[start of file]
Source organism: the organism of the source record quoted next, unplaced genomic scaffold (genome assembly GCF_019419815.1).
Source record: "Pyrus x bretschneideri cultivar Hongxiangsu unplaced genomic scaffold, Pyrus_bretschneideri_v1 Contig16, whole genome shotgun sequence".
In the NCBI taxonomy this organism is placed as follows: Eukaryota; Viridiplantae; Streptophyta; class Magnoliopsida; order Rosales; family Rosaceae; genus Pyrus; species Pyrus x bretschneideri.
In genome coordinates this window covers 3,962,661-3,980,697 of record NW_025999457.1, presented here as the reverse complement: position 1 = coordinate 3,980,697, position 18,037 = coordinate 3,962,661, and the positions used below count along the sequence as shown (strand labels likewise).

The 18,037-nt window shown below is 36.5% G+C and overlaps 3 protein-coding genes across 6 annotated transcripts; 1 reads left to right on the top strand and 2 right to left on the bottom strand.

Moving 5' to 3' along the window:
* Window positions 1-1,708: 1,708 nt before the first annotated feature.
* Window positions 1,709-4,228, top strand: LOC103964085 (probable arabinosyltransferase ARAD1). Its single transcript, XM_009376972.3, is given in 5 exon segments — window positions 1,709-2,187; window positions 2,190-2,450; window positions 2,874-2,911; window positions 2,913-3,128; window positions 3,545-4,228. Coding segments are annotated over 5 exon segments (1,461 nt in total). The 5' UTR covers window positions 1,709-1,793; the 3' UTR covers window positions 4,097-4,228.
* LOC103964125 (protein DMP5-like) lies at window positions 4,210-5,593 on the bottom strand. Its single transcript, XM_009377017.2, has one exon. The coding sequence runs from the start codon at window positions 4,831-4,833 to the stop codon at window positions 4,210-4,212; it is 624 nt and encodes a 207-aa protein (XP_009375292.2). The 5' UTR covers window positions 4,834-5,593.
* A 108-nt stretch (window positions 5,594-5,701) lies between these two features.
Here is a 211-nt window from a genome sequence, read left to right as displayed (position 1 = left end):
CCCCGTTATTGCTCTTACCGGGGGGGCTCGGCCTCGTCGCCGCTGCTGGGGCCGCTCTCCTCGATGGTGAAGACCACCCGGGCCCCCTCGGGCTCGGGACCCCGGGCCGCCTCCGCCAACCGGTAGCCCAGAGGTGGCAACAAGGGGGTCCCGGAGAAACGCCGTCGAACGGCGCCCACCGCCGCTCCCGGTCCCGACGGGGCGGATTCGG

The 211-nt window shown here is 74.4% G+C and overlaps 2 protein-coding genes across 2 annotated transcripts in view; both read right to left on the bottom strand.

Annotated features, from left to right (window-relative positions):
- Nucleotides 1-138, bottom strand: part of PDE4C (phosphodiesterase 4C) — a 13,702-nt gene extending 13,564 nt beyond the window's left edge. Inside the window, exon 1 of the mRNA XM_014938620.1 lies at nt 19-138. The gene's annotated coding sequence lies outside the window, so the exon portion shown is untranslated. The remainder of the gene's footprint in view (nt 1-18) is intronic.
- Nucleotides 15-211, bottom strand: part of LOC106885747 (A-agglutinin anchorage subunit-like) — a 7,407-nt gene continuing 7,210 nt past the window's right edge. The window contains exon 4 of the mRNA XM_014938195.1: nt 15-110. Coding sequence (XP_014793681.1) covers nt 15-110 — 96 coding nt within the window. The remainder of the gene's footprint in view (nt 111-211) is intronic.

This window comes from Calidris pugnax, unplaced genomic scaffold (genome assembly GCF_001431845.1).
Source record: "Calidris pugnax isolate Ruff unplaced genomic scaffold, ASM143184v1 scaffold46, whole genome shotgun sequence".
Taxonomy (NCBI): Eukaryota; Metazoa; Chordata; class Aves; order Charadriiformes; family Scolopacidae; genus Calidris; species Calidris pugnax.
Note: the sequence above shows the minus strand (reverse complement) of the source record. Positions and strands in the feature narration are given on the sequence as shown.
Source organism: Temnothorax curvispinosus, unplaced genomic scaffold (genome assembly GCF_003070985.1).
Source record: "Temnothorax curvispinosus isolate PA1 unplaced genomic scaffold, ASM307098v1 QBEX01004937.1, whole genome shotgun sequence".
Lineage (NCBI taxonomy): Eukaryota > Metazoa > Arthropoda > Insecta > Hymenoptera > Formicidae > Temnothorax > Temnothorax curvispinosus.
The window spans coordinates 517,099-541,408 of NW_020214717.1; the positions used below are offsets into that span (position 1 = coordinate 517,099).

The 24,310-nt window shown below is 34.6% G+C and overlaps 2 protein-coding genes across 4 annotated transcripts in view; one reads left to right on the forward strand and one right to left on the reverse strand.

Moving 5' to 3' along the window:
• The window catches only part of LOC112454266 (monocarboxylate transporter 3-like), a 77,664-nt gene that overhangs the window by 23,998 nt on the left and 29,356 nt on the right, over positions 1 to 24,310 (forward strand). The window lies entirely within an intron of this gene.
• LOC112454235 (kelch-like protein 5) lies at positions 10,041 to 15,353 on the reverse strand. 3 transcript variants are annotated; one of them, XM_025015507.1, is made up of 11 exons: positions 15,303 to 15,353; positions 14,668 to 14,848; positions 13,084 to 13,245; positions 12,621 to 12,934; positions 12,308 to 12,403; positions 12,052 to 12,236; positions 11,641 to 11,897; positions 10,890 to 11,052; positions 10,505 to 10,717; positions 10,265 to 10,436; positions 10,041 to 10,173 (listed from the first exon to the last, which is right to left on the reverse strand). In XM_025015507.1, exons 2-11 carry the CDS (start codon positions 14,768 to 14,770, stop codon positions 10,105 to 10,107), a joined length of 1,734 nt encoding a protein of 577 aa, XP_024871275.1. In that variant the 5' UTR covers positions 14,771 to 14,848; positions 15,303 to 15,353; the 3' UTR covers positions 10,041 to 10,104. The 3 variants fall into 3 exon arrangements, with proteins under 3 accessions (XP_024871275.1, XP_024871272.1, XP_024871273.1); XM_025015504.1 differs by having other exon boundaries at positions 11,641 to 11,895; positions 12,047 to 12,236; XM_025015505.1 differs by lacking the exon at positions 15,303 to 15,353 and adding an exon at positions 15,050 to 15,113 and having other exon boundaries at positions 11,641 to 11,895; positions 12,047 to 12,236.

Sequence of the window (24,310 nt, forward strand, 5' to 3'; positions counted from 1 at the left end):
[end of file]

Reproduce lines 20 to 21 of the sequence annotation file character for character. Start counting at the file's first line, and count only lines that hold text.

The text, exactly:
Note: the sequence above shows the minus strand (reverse complement) of the source record. Positions and strands in the feature narration are given on the sequence as shown.
Source organism: Temnothorax curvispinosus, unplaced genomic scaffold (genome assembly GCF_003070985.1).